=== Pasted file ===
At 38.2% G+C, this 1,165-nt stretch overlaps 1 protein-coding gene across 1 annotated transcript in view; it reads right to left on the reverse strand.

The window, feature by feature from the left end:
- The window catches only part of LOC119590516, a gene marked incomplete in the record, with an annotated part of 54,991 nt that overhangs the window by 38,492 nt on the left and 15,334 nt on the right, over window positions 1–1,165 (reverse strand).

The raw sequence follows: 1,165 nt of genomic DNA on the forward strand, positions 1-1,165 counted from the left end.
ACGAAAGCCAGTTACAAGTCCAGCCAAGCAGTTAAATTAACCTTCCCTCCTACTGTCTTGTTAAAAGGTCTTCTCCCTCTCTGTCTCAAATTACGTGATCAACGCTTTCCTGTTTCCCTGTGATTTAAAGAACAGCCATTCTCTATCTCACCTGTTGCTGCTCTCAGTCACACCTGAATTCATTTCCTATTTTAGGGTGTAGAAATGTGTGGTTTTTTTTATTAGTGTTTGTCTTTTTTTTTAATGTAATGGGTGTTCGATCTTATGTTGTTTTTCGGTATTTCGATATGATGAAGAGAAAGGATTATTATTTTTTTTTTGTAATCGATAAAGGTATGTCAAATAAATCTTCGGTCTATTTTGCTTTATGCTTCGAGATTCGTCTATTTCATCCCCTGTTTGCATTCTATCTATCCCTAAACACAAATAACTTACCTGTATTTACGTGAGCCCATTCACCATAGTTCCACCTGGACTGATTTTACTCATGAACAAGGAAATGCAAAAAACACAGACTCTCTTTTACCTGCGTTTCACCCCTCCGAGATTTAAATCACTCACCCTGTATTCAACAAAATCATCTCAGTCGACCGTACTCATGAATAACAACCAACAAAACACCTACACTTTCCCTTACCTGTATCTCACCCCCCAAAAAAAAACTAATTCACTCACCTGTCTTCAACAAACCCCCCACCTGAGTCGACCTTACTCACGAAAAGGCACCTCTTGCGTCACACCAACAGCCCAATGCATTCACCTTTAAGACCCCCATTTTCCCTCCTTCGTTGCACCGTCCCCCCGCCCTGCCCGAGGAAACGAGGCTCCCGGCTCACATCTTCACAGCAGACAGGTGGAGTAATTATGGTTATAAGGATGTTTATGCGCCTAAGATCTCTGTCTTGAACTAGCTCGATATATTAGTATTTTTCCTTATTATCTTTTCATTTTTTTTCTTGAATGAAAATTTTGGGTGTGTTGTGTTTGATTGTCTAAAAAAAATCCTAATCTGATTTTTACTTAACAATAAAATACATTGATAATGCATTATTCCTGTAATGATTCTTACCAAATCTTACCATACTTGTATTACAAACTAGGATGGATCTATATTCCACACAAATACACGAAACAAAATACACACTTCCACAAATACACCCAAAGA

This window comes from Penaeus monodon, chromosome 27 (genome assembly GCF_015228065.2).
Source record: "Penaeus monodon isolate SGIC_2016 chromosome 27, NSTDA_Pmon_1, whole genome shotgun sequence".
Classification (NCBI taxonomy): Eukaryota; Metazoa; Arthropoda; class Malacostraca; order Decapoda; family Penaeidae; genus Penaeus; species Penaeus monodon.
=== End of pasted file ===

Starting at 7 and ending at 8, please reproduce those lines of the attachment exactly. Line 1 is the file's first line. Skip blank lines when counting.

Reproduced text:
Source record: "Penaeus monodon isolate SGIC_2016 chromosome 27, NSTDA_Pmon_1, whole genome shotgun sequence".
Classification (NCBI taxonomy): Eukaryota; Metazoa; Arthropoda; class Malacostraca; order Decapoda; family Penaeidae; genus Penaeus; species Penaeus monodon.